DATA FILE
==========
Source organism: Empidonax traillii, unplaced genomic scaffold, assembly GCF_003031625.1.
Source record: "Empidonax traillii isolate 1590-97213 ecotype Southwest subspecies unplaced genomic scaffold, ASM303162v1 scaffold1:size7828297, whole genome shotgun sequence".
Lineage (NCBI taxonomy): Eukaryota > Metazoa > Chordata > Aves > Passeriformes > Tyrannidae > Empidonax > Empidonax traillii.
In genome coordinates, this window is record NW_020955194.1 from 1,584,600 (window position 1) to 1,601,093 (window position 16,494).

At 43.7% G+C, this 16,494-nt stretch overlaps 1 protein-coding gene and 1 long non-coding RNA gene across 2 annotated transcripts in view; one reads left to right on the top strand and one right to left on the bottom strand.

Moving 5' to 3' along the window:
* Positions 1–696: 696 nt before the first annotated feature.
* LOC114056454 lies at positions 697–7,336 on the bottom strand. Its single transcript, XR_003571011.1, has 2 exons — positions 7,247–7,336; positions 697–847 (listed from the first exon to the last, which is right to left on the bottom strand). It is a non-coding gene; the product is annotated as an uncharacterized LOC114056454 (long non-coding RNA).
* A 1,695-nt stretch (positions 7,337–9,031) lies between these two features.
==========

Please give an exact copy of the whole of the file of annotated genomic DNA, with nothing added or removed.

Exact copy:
Source organism: Empidonax traillii, unplaced genomic scaffold, assembly GCF_003031625.1.
Source record: "Empidonax traillii isolate 1590-97213 ecotype Southwest subspecies unplaced genomic scaffold, ASM303162v1 scaffold1:size7828297, whole genome shotgun sequence".
Lineage (NCBI taxonomy): Eukaryota > Metazoa > Chordata > Aves > Passeriformes > Tyrannidae > Empidonax > Empidonax traillii.
In genome coordinates, this window is record NW_020955194.1 from 1,584,600 (window position 1) to 1,601,093 (window position 16,494).

At 43.7% G+C, this 16,494-nt stretch overlaps 1 protein-coding gene and 1 long non-coding RNA gene across 2 annotated transcripts in view; one reads left to right on the top strand and one right to left on the bottom strand.

Moving 5' to 3' along the window:
* Positions 1–696: 696 nt before the first annotated feature.
* LOC114056454 lies at positions 697–7,336 on the bottom strand. Its single transcript, XR_003571011.1, has 2 exons — positions 7,247–7,336; positions 697–847 (listed from the first exon to the last, which is right to left on the bottom strand). It is a non-coding gene; the product is annotated as an uncharacterized LOC114056454 (long non-coding RNA).
* A 1,695-nt stretch (positions 7,337–9,031) lies between these two features.